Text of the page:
FedEx Corp and a class of African-American and Hispanic employees have reached a tentative $54.9 million agreement settling allegations of systemic race and national origin discrimination. The settlement, covering a class of 20,000 hourly employees and managers who have worked in the western region of FedEx since October 1999, will be submitted to the United States District Court, Northern District of California for preliminary approval on April 13, 2007 (Satchell v FedEx Express, NDCal, Nos 3-03659 & 03-02878, proposed consent decree filed 4/9/2007).
Background. Filed by current and former employees of the company, the lawsuit alleged that FedEx paid African-American and Hispanic employees less than non-minority employees, denied minority hourly employees promotions that they were qualified to receive and subjected minority employees to unfair and harsher discipline than non-minority employees for the same conduct. A subsequent complaint challenged as having a disparate impact FedEx's "Basic Skills Test" which was used by the company as a prerequisite to promoting employees. A third complaint eliminated claims under California's Fair Employment and Housing Act and broke the Title VII causes of action into separate claims for disparate impact and disparate treatment.
On September 28, 2005, the district court granted class certification. In its certification order, two nearly identical classes were certified: (1) the "Minority Employee Class," which included African-American and Hispanic nonsupervisory employees; and (2) the 'African-American Lower-Level Manager Class," which included lower-level African-American managers. After the district court and the Ninth Circuit Court of Appeals (86 EPD ¶42,116) denied a motion by FedEx to overturn the class certification, the parties conducted "broad, extensive and thorough discovery on the merits," according to the proposed consent decree. The parties also participated in several settlement negotiations, including "face-to-face negotiating sessions" with mediator Hunter Hughes. The last negotiation occurred in March 2007 and the proposed consent decree was filed before the court on April 9, 2007.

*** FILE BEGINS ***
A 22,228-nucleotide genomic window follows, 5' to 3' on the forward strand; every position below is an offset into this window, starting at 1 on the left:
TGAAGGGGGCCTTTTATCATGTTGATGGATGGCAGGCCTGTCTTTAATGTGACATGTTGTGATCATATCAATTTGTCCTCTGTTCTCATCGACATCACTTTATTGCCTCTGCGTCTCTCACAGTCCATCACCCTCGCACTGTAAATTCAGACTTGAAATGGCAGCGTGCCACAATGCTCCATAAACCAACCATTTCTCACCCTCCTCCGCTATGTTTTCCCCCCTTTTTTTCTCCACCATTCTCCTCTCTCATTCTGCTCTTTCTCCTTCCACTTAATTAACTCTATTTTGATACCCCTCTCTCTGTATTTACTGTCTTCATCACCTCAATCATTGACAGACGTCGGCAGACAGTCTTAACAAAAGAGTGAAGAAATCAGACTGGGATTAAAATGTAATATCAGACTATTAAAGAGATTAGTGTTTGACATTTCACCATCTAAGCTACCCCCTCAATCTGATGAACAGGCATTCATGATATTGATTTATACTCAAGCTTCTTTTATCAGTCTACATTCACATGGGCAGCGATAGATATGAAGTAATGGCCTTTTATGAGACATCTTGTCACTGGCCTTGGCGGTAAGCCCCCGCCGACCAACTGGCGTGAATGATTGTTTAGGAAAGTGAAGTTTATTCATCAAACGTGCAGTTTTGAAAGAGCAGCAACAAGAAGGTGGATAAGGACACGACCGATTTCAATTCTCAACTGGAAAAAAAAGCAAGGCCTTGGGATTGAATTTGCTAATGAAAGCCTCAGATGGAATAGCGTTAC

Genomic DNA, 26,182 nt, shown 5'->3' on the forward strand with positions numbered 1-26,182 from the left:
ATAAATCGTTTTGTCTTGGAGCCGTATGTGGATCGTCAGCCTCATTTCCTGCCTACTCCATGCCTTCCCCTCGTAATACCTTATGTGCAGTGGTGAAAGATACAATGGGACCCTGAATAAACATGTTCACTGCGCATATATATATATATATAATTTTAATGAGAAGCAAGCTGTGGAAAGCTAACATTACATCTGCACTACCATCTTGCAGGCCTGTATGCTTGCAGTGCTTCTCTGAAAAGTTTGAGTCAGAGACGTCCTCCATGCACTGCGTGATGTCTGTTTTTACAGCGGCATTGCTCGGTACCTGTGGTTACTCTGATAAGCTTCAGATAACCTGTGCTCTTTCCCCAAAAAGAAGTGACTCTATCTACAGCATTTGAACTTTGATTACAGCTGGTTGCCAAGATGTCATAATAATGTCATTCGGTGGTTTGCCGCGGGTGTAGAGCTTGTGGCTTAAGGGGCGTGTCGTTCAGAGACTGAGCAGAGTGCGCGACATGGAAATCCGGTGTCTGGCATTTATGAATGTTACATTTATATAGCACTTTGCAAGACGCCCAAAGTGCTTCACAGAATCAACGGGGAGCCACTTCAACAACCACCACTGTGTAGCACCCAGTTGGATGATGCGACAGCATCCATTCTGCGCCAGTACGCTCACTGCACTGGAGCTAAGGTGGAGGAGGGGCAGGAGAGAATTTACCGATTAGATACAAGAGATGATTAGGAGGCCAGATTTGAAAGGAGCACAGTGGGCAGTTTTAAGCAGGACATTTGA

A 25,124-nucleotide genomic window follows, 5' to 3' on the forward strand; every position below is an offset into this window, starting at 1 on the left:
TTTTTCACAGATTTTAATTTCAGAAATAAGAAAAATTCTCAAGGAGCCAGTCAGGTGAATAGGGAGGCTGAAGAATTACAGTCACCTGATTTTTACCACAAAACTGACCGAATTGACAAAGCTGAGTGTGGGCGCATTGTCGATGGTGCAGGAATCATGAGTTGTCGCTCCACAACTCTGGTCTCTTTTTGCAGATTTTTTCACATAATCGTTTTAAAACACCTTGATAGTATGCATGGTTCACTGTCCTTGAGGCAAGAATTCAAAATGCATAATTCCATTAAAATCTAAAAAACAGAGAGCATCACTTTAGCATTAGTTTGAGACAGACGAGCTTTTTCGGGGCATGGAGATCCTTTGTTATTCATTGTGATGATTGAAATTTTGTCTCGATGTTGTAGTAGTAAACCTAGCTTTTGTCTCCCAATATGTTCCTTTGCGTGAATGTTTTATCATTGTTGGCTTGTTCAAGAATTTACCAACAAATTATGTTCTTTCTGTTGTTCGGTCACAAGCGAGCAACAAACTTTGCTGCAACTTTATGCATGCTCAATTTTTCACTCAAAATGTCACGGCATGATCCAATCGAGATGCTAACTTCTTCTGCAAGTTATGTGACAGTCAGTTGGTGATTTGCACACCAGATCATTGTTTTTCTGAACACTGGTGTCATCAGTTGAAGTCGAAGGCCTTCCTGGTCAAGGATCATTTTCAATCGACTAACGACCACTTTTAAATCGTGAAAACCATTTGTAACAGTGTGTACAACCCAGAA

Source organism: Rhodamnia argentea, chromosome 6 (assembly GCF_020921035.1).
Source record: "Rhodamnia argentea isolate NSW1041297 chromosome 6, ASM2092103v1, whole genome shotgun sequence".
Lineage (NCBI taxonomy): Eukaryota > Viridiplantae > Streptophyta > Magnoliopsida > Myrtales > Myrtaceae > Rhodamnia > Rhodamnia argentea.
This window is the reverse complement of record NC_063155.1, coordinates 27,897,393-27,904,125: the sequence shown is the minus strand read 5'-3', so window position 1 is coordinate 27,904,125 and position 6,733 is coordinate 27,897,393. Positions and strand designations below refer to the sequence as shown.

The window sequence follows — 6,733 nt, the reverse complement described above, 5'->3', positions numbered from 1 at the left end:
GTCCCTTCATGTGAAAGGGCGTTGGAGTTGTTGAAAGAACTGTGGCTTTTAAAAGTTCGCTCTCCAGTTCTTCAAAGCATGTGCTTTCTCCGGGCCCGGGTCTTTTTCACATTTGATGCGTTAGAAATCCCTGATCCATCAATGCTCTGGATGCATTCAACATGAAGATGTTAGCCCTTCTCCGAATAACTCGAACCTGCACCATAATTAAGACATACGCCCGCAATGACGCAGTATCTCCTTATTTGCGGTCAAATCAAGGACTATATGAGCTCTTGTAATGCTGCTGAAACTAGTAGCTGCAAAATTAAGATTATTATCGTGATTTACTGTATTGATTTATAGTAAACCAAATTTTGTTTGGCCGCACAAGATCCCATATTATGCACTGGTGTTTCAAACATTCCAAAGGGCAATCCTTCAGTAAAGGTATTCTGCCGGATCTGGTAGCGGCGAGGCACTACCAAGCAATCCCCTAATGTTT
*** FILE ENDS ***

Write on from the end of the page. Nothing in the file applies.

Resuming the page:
Proposed settlement terms. Under the terms of the proposed consent decree, which would last four years, FedEx has agreed to not just monetary relief, but also comprehensive injunctive relief. The proposed settlement requires the company to reform its promotion, discipline and pay practices and implement multiple steps to promote equal employment opportunities, including making its performance evaluation process less discretionary. As part of the proposal, FedEx has agreed discontinue use of its "Basic Skills Test" as a condition for promotion to various positions (i.e., ramp transport driver or customer service) without "requiring passage of an alternative cognitive-ability test as a condition precedent to being offered one of those positions." If the company chooses to implement a new selection device or test for those positions, it must monitor whether the device or test has an adverse impact on African-Americans or Hispanics. FedEx will also revise its personnel policies to "provide for greater consistency in the use of disciplinary tools such as warning letters and performance reminders."
The company will also develop "an interactive, mandatory diversity training module to help managers identify barriers that inhibit valuing race and ethnic diversity, understand why race and ethnic diversity awareness and acceptance is important to FedEx’s growth and future, learn how racial and ethnic stereotypes hinder effective communication and workplace interactions, and learn how to recognize differences and how those differences can enhance the workgroup." FedEx must provide each of its western region officers, managers and employees a written notice attesting to its commitment to diversity, equal employment opportunity and implementation of the non-monetary aspects within 30 days of settlement approval an annually during each year of the decree.
The proposed decree will also establish a settlement fund of approximately $54.85 million, plus one half of the FedEx's share of payroll taxes, to pay class members and pay attorneys' fees. The class includes the above-referenced covered employees in the western region from October 1999 to the present. Payment to the class members will be based on: (1) length of service; (2) status as part-time or full-time employee; and (3) if they failed the "Basic Skills Test." Of the $54.85 million settlement, nearly $38.5 million will provide payments directly to the class, $15 million will be used to reimburse class counsel for the approximately $2.575 million in costs they have incurred to date and $12.425 million in attorneys' fees for their work performed through the date of preliminary approval. The settlement also will provide service payments of up to $30,000 for each class representative and up to $5000 for 18 additional class members who submitted sworn declarations and, in some cases, were deposed by FedEx. The parties have agreed to the appoint Hunter Hughes as "Special Master" to oversee the terms of the decree.
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